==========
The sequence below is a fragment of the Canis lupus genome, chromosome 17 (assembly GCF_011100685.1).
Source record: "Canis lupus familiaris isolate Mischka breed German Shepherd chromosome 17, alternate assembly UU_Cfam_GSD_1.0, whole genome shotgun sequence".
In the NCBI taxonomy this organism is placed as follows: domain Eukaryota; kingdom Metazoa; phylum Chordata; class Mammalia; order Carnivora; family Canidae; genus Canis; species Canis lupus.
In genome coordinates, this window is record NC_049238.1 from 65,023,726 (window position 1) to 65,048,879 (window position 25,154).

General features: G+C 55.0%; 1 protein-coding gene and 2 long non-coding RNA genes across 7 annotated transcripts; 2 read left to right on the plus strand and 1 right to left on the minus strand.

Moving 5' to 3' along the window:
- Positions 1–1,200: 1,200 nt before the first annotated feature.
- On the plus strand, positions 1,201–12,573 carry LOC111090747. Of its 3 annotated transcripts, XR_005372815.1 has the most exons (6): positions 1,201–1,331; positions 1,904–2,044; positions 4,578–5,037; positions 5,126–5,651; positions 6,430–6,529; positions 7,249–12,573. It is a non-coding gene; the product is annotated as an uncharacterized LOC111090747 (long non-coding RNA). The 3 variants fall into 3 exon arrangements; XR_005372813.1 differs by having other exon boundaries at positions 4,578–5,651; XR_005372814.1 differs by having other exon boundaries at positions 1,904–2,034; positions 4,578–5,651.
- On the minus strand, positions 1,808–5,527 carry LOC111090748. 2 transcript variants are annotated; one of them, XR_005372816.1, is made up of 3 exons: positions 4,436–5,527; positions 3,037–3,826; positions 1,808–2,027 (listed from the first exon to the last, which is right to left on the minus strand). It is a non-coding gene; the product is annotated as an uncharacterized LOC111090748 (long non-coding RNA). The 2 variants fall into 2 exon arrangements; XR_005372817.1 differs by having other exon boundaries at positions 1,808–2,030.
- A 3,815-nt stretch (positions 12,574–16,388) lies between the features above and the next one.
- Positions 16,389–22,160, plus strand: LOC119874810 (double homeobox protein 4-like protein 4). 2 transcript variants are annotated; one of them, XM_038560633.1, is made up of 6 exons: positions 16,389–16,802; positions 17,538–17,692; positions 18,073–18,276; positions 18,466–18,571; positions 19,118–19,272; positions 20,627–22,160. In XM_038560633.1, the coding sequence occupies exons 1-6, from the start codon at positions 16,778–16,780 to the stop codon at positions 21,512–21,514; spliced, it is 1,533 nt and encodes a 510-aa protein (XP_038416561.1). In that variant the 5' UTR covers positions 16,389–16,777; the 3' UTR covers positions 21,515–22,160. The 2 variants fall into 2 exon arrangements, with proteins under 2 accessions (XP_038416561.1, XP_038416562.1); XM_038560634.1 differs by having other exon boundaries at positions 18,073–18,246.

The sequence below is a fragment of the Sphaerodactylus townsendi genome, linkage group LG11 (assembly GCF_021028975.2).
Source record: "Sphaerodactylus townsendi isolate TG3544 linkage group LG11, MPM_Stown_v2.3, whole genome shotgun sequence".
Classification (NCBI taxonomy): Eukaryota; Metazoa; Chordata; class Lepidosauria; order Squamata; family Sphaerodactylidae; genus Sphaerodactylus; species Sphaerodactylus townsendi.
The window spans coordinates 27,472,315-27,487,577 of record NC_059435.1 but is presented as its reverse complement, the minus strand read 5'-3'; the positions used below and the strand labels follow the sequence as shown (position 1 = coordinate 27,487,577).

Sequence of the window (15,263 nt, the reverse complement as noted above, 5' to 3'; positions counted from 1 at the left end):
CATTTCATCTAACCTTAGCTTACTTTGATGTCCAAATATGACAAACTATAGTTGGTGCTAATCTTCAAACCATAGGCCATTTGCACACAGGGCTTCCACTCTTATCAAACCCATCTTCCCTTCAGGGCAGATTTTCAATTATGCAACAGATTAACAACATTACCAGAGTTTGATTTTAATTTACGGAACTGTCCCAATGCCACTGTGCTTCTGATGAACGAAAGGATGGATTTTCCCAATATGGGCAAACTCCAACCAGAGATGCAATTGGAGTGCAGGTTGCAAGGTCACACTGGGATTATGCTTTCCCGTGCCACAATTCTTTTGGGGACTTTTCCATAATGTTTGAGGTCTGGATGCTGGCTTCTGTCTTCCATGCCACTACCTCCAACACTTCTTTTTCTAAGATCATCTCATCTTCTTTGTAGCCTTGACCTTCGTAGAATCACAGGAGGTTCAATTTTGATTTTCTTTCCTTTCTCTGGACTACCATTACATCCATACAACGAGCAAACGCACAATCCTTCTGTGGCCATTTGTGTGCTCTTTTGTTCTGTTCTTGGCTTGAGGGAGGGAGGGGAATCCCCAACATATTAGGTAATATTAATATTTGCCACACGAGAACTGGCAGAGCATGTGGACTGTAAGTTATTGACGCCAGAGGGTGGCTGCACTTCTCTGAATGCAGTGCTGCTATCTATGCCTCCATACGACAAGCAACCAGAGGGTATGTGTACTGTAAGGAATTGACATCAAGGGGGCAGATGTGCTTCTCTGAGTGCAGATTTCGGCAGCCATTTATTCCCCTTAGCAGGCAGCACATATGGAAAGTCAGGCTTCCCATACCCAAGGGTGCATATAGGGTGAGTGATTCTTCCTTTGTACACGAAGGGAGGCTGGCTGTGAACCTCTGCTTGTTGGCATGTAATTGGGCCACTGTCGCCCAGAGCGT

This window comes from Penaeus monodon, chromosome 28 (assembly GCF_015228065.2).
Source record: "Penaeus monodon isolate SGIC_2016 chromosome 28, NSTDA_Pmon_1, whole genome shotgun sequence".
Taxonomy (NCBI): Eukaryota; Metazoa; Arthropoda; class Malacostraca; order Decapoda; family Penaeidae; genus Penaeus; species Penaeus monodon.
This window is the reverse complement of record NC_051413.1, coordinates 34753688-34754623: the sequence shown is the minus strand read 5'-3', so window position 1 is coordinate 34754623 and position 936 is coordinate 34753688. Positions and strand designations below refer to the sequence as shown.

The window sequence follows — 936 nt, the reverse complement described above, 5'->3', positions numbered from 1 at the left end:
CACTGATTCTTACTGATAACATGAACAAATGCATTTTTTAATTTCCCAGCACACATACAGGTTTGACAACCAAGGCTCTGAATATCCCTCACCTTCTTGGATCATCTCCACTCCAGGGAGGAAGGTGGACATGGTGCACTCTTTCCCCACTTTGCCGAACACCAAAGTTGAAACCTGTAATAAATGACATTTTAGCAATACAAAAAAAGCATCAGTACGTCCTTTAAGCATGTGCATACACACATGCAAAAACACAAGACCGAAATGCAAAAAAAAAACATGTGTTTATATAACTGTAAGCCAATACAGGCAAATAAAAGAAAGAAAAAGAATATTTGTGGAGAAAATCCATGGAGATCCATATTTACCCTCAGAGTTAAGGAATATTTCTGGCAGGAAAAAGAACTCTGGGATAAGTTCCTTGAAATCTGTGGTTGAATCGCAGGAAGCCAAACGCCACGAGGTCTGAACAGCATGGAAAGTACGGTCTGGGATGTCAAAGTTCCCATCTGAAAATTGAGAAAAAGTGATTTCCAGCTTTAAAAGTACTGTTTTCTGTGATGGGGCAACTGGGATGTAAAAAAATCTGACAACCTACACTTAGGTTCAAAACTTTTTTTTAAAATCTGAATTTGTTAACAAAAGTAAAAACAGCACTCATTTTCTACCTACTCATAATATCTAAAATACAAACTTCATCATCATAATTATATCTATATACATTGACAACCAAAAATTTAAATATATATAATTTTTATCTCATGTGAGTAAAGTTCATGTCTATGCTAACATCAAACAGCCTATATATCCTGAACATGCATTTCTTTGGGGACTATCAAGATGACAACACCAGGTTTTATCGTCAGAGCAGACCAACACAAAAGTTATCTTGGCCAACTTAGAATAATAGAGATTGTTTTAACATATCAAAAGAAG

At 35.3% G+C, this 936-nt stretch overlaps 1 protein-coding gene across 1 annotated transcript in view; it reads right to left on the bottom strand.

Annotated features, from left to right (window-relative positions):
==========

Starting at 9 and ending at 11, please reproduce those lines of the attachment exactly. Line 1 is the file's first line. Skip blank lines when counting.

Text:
- On the minus strand, positions 1,808–5,527 carry LOC111090748. 2 transcript variants are annotated; one of them, XR_005372816.1, is made up of 3 exons: positions 4,436–5,527; positions 3,037–3,826; positions 1,808–2,027 (listed from the first exon to the last, which is right to left on the minus strand). It is a non-coding gene; the product is annotated as an uncharacterized LOC111090748 (long non-coding RNA). The 2 variants fall into 2 exon arrangements; XR_005372817.1 differs by having other exon boundaries at positions 1,808–2,030.
- A 3,815-nt stretch (positions 12,574–16,388) lies between the features above and the next one.
- Positions 16,389–22,160, plus strand: LOC119874810 (double homeobox protein 4-like protein 4). 2 transcript variants are annotated; one of them, XM_038560633.1, is made up of 6 exons: positions 16,389–16,802; positions 17,538–17,692; positions 18,073–18,276; positions 18,466–18,571; positions 19,118–19,272; positions 20,627–22,160. In XM_038560633.1, the coding sequence occupies exons 1-6, from the start codon at positions 16,778–16,780 to the stop codon at positions 21,512–21,514; spliced, it is 1,533 nt and encodes a 510-aa protein (XP_038416561.1). In that variant the 5' UTR covers positions 16,389–16,777; the 3' UTR covers positions 21,515–22,160. The 2 variants fall into 2 exon arrangements, with proteins under 2 accessions (XP_038416561.1, XP_038416562.1); XM_038560634.1 differs by having other exon boundaries at positions 18,073–18,246.